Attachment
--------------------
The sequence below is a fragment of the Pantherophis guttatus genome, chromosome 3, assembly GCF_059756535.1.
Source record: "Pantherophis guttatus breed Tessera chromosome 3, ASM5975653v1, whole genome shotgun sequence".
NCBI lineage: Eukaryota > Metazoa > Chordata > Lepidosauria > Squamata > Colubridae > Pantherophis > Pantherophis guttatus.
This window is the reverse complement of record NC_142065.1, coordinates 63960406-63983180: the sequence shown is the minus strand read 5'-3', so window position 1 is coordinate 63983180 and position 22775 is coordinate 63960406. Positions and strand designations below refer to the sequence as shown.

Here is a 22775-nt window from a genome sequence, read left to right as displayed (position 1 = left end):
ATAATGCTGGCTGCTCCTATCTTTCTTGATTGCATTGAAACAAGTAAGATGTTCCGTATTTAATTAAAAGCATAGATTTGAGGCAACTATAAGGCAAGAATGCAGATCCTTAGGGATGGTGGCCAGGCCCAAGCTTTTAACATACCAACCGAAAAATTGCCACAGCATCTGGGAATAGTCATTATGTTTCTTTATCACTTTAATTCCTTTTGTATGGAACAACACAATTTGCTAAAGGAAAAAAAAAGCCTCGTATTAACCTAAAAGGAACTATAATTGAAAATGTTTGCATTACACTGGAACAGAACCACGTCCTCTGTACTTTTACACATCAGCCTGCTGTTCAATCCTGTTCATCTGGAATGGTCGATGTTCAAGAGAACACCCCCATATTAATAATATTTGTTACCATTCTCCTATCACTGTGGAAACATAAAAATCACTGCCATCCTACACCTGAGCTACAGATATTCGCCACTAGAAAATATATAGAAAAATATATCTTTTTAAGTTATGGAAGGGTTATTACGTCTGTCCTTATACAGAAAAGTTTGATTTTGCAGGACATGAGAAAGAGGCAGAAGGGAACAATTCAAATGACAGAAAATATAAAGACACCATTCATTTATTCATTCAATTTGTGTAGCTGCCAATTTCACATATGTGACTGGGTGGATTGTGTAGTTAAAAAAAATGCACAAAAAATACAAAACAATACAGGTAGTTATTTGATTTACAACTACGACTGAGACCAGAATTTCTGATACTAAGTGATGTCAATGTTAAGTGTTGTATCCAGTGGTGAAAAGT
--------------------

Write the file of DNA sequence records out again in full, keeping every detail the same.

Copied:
The sequence below is a fragment of the Pantherophis guttatus genome, chromosome 3, assembly GCF_059756535.1.
Source record: "Pantherophis guttatus breed Tessera chromosome 3, ASM5975653v1, whole genome shotgun sequence".
NCBI lineage: Eukaryota > Metazoa > Chordata > Lepidosauria > Squamata > Colubridae > Pantherophis > Pantherophis guttatus.
This window is the reverse complement of record NC_142065.1, coordinates 63960406-63983180: the sequence shown is the minus strand read 5'-3', so window position 1 is coordinate 63983180 and position 22775 is coordinate 63960406. Positions and strand designations below refer to the sequence as shown.

Here is a 22775-nt window from a genome sequence, read left to right as displayed (position 1 = left end):
ATAATGCTGGCTGCTCCTATCTTTCTTGATTGCATTGAAACAAGTAAGATGTTCCGTATTTAATTAAAAGCATAGATTTGAGGCAACTATAAGGCAAGAATGCAGATCCTTAGGGATGGTGGCCAGGCCCAAGCTTTTAACATACCAACCGAAAAATTGCCACAGCATCTGGGAATAGTCATTATGTTTCTTTATCACTTTAATTCCTTTTGTATGGAACAACACAATTTGCTAAAGGAAAAAAAAAGCCTCGTATTAACCTAAAAGGAACTATAATTGAAAATGTTTGCATTACACTGGAACAGAACCACGTCCTCTGTACTTTTACACATCAGCCTGCTGTTCAATCCTGTTCATCTGGAATGGTCGATGTTCAAGAGAACACCCCCATATTAATAATATTTGTTACCATTCTCCTATCACTGTGGAAACATAAAAATCACTGCCATCCTACACCTGAGCTACAGATATTCGCCACTAGAAAATATATAGAAAAATATATCTTTTTAAGTTATGGAAGGGTTATTACGTCTGTCCTTATACAGAAAAGTTTGATTTTGCAGGACATGAGAAAGAGGCAGAAGGGAACAATTCAAATGACAGAAAATATAAAGACACCATTCATTTATTCATTCAATTTGTGTAGCTGCCAATTTCACATATGTGACTGGGTGGATTGTGTAGTTAAAAAAAATGCACAAAAAATACAAAACAATACAGGTAGTTATTTGATTTACAACTACGACTGAGACCAGAATTTCTGATACTAAGTGATGTCAATGTTAAGTGTTGTATCCAGTGGTGAAAAGT